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Grommets and Ventilation tubes

Why do I need Grommets and Ventilation tubes?

Fluid in the middle ear is common after colds and will usually clear on its own. It may persist, particularly in people with poor eustachian tube function, and in children. This can cause hearing loss, a sense of fullness in the ears, and affect balance.

One option for treating this is to bypass the eustachian tube by making a small hole in the eardrum and inserting a small plastic collar (or grommet). The grommet will prevent the hole from healing immediately and restore normal hearing while allowing time for the underlying problem to resolve.

This intervention is most commonly performed for children, who are more prone to colds and eustachian tube dysfunction and will generally grow out of the problem in time.

Adults may also benefit from the insertion of grommets (which are temporary) or other more permanent ventilation tubes.

What is a Grommet or Ventilation tube?

The grommet itself is a small plastic collar which sits in the eardrum and holds a very small hole open, to allow air to move from one side of the eardrum to the other and equalise pressure. The grommet and the hole within it are small enough that they do not have a significant effect on the function of the eardrum, which will still carry sound normally. Allowing air through the grommet into the middle ear space will help fluid drain through the eustachian tube. The shape of a grommet means it is pushed out of the eardrum over time, other shaped ventilation tubes are available for use in situations where a permanent change is required.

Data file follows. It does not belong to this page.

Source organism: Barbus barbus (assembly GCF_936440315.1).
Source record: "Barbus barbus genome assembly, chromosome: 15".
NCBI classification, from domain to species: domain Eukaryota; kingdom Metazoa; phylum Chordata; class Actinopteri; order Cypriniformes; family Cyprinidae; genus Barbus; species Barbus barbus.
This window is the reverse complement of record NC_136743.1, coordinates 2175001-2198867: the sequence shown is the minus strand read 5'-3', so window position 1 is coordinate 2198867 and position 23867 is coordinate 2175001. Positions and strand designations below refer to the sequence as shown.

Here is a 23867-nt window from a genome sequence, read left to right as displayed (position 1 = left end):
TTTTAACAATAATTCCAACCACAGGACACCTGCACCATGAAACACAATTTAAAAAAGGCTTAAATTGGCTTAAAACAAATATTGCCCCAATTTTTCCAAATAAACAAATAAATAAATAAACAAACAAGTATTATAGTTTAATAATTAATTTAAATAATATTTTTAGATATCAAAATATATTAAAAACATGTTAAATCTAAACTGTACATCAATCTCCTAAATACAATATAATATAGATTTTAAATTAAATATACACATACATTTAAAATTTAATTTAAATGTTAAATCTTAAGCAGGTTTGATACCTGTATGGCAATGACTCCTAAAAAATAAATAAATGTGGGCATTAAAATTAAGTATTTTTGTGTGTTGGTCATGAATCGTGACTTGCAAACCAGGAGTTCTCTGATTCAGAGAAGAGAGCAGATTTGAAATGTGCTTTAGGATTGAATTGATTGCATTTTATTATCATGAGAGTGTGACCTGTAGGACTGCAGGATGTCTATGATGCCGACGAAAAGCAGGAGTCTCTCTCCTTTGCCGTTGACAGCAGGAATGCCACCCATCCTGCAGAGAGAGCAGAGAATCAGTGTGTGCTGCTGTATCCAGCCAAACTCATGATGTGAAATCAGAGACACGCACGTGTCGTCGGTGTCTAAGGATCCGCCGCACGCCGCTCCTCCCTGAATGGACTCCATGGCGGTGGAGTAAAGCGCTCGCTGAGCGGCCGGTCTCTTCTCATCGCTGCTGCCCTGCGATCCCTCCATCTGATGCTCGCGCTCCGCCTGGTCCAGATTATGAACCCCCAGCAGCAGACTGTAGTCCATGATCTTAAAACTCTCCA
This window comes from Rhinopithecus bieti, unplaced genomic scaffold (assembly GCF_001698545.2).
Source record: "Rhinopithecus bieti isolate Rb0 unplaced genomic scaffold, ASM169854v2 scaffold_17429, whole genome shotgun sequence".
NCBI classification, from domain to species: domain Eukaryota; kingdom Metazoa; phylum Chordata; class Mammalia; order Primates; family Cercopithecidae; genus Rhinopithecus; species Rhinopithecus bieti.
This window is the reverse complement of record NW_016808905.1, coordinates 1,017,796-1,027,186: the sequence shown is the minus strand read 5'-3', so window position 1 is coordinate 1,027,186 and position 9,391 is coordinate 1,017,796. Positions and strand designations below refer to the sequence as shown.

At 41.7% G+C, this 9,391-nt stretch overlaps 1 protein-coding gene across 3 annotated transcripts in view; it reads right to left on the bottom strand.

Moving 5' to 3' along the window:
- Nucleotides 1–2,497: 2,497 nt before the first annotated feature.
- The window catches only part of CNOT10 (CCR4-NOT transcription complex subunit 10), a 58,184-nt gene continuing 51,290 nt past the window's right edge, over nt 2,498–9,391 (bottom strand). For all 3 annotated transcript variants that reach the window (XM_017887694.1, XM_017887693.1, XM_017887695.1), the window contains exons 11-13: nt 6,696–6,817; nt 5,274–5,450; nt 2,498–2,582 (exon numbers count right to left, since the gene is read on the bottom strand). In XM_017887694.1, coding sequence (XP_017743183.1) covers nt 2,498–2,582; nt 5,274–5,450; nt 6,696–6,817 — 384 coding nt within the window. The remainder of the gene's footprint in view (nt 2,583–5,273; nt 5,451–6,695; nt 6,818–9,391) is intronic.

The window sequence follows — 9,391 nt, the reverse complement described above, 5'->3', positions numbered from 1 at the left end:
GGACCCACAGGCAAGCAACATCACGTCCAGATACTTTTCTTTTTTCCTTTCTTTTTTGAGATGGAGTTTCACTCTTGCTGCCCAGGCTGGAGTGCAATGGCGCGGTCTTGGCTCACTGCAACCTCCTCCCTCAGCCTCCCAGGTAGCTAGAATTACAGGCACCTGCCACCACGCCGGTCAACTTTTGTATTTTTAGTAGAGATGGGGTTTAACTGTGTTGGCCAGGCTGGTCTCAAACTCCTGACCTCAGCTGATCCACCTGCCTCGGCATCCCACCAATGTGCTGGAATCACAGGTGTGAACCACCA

Risks with Grommet or Ventilation tube insertion

A grommet designed to hold a small perforation of the eardrum open, when on balance that would be helpful. The presence of a perforation may make ear infections more frequent, and if the plastic of the grommet becomes infected it may need to be removed. The grommet is generally pushed out by the eardrum, between 6 months and 3 years after it was put in, and the eardrum heals as this happens. There is a small chance (about 5%) of a hole remaining in the eardrum after the grommet has come out, which may need to be repaired at a later date (link to perforation, link to myringoplasty).

Contact Us

To ask a question about Myringotomy and Grommet insertion at OneWelbeck or to book an appointment, contact our team today.
We are available from Monday to Friday: 8am – 8pm.

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